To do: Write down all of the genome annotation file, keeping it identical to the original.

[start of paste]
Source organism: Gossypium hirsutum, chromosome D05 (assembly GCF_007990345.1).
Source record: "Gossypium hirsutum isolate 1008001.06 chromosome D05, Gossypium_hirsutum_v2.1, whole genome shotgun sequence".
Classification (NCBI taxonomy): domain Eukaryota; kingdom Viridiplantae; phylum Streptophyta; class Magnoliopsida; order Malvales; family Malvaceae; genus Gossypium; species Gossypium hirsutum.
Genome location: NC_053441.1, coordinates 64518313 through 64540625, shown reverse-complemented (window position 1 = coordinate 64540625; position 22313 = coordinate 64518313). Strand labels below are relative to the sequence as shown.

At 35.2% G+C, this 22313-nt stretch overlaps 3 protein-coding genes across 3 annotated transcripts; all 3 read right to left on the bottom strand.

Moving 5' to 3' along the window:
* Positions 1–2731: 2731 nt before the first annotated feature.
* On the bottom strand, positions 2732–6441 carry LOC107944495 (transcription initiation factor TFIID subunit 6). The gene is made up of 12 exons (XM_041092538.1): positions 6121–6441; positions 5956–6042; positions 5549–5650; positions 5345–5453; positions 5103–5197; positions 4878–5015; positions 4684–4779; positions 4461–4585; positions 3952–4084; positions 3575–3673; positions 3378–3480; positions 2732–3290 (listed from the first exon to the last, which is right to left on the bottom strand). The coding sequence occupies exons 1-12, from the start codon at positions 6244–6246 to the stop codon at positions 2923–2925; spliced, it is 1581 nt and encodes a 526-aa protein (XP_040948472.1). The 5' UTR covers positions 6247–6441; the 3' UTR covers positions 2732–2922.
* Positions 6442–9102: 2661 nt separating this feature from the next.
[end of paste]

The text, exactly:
Source organism: Gossypium hirsutum, chromosome D05 (assembly GCF_007990345.1).
Source record: "Gossypium hirsutum isolate 1008001.06 chromosome D05, Gossypium_hirsutum_v2.1, whole genome shotgun sequence".
Classification (NCBI taxonomy): domain Eukaryota; kingdom Viridiplantae; phylum Streptophyta; class Magnoliopsida; order Malvales; family Malvaceae; genus Gossypium; species Gossypium hirsutum.
Genome location: NC_053441.1, coordinates 64518313 through 64540625, shown reverse-complemented (window position 1 = coordinate 64540625; position 22313 = coordinate 64518313). Strand labels below are relative to the sequence as shown.

At 35.2% G+C, this 22313-nt stretch overlaps 3 protein-coding genes across 3 annotated transcripts; all 3 read right to left on the bottom strand.

Moving 5' to 3' along the window:
* Positions 1–2731: 2731 nt before the first annotated feature.
* On the bottom strand, positions 2732–6441 carry LOC107944495 (transcription initiation factor TFIID subunit 6). The gene is made up of 12 exons (XM_041092538.1): positions 6121–6441; positions 5956–6042; positions 5549–5650; positions 5345–5453; positions 5103–5197; positions 4878–5015; positions 4684–4779; positions 4461–4585; positions 3952–4084; positions 3575–3673; positions 3378–3480; positions 2732–3290 (listed from the first exon to the last, which is right to left on the bottom strand). The coding sequence occupies exons 1-12, from the start codon at positions 6244–6246 to the stop codon at positions 2923–2925; spliced, it is 1581 nt and encodes a 526-aa protein (XP_040948472.1). The 5' UTR covers positions 6247–6441; the 3' UTR covers positions 2732–2922.
* Positions 6442–9102: 2661 nt separating this feature from the next.